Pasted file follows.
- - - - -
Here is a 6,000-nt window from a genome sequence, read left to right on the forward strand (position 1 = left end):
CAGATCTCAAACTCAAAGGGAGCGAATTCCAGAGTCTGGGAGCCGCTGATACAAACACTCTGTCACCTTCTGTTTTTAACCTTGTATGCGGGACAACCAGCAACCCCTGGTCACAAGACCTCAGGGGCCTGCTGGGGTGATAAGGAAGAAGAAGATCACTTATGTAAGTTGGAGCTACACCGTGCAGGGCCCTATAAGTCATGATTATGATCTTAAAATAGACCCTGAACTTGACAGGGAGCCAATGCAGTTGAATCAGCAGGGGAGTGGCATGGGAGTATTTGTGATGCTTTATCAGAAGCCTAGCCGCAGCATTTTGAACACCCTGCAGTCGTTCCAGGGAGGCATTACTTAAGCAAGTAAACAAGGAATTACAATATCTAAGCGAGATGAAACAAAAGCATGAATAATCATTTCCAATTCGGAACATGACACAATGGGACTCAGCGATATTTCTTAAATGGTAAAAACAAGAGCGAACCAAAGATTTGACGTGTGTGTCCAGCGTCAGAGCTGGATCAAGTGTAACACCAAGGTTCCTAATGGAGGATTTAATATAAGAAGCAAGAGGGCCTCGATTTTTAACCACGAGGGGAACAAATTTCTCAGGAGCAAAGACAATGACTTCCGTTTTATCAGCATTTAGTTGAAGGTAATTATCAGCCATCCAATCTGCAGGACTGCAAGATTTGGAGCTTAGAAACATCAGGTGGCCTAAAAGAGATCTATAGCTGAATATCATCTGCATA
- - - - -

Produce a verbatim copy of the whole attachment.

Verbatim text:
Here is a 6,000-nt window from a genome sequence, read left to right on the forward strand (position 1 = left end):
CAGATCTCAAACTCAAAGGGAGCGAATTCCAGAGTCTGGGAGCCGCTGATACAAACACTCTGTCACCTTCTGTTTTTAACCTTGTATGCGGGACAACCAGCAACCCCTGGTCACAAGACCTCAGGGGCCTGCTGGGGTGATAAGGAAGAAGAAGATCACTTATGTAAGTTGGAGCTACACCGTGCAGGGCCCTATAAGTCATGATTATGATCTTAAAATAGACCCTGAACTTGACAGGGAGCCAATGCAGTTGAATCAGCAGGGGAGTGGCATGGGAGTATTTGTGATGCTTTATCAGAAGCCTAGCCGCAGCATTTTGAACACCCTGCAGTCGTTCCAGGGAGGCATTACTTAAGCAAGTAAACAAGGAATTACAATATCTAAGCGAGATGAAACAAAAGCATGAATAATCATTTCCAATTCGGAACATGACACAATGGGACTCAGCGATATTTCTTAAATGGTAAAAACAAGAGCGAACCAAAGATTTGACGTGTGTGTCCAGCGTCAGAGCTGGATCAAGTGTAACACCAAGGTTCCTAATGGAGGATTTAATATAAGAAGCAAGAGGGCCTCGATTTTTAACCACGAGGGGAACAAATTTCTCAGGAGCAAAGACAATGACTTCCGTTTTATCAGCATTTAGTTGAAGGTAATTATCAGCCATCCAATCTGCAGGACTGCAAGATTTGGAGCTTAGAAACATCAGGTGGCCTAAAAGAGATCTATAGCTGAATATCATCTGCATA